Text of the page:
Social Work: Bridging the Culture Gap
According to the Pew Hispanic Center’s National Survey of Latinos, 52 percent of Latinos aged 16 to 25 identified themselves first by their family’s country of origin, and only 24 percent used the term “American” first. This suggests that many Latinos may still struggle to feel that they are fully accepted by their host country.
According to Seipel and Way, people from non-Latino social work backgrounds will often be perceived as lacking understanding and sympathy for Latino culture. This assumption can result in a client choosing to end services prematurely, before a program’s benefits are realized.
The importance of multicultural awareness was demonstrated in a pilot test of Spanish language-based in-school therapy for Latino immigrant students who had been victims of community violence. Students who were included in the study saw significant improvements in post-traumatic stress disorder (PTSD) and depressive symptoms compared to pupils who were put on a wait list.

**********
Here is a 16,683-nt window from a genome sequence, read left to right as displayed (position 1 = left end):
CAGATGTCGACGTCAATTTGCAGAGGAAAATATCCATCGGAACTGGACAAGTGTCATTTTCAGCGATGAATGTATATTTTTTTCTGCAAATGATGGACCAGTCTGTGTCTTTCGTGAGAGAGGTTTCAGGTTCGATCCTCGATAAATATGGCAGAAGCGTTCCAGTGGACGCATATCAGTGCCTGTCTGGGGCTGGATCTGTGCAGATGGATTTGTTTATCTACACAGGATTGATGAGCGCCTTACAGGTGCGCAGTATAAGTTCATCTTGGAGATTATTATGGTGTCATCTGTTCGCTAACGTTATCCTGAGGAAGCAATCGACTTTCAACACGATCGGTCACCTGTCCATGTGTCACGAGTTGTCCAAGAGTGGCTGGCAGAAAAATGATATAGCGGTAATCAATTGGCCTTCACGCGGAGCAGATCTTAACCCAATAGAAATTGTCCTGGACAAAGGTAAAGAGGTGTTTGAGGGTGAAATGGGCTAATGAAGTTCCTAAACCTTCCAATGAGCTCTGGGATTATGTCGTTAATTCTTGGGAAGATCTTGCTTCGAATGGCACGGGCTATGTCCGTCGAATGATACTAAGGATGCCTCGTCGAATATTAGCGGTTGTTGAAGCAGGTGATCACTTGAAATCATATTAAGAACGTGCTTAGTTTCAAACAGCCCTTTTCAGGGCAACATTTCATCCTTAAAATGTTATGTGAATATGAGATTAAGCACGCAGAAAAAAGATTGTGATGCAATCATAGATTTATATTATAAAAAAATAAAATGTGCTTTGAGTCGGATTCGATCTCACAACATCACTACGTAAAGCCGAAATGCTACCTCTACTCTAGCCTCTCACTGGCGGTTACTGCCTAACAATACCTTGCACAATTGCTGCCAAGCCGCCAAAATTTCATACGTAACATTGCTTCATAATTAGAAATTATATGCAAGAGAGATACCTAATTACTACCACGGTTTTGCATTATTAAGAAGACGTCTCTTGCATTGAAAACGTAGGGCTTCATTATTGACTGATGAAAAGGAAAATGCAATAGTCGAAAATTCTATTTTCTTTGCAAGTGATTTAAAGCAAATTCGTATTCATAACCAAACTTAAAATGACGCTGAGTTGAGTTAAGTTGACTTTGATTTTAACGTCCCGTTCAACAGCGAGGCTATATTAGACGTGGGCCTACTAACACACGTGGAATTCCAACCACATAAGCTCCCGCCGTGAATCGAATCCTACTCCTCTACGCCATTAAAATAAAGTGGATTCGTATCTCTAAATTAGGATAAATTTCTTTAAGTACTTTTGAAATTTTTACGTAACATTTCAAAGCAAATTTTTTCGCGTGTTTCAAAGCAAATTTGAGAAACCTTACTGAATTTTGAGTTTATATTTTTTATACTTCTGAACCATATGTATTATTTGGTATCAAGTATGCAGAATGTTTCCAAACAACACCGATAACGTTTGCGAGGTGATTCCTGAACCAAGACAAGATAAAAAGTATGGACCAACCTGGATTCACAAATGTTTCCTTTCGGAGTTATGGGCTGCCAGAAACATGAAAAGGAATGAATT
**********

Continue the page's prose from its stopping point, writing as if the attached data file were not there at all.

Community education programs that show the positive impact of social work can help to reverse this trend. At the same time, social workers should examine and question their own cultural biases, and find opportunities to learn more about Latino culture – such as through studying their history and language, or by attending cultural events.
Immigration and its associated social issues and racial biases significantly impact the Latino community. In 2014, Mexican immigrants accounted for 28 percent of the 42.4 million immigrants in the U.S. Immigrants from El Salvador accounted for three percent and those from the Dominican Republic and Guatemala accounted for two percent each.
Immigration can be both stressful and traumatizing for Latinos, especially when faced with strict immigration policies and strong debate around border security. Social workers need to understand why their Latino clients chose to immigrate – whether it was to be reunited with family, for economic reasons or to escape political oppression.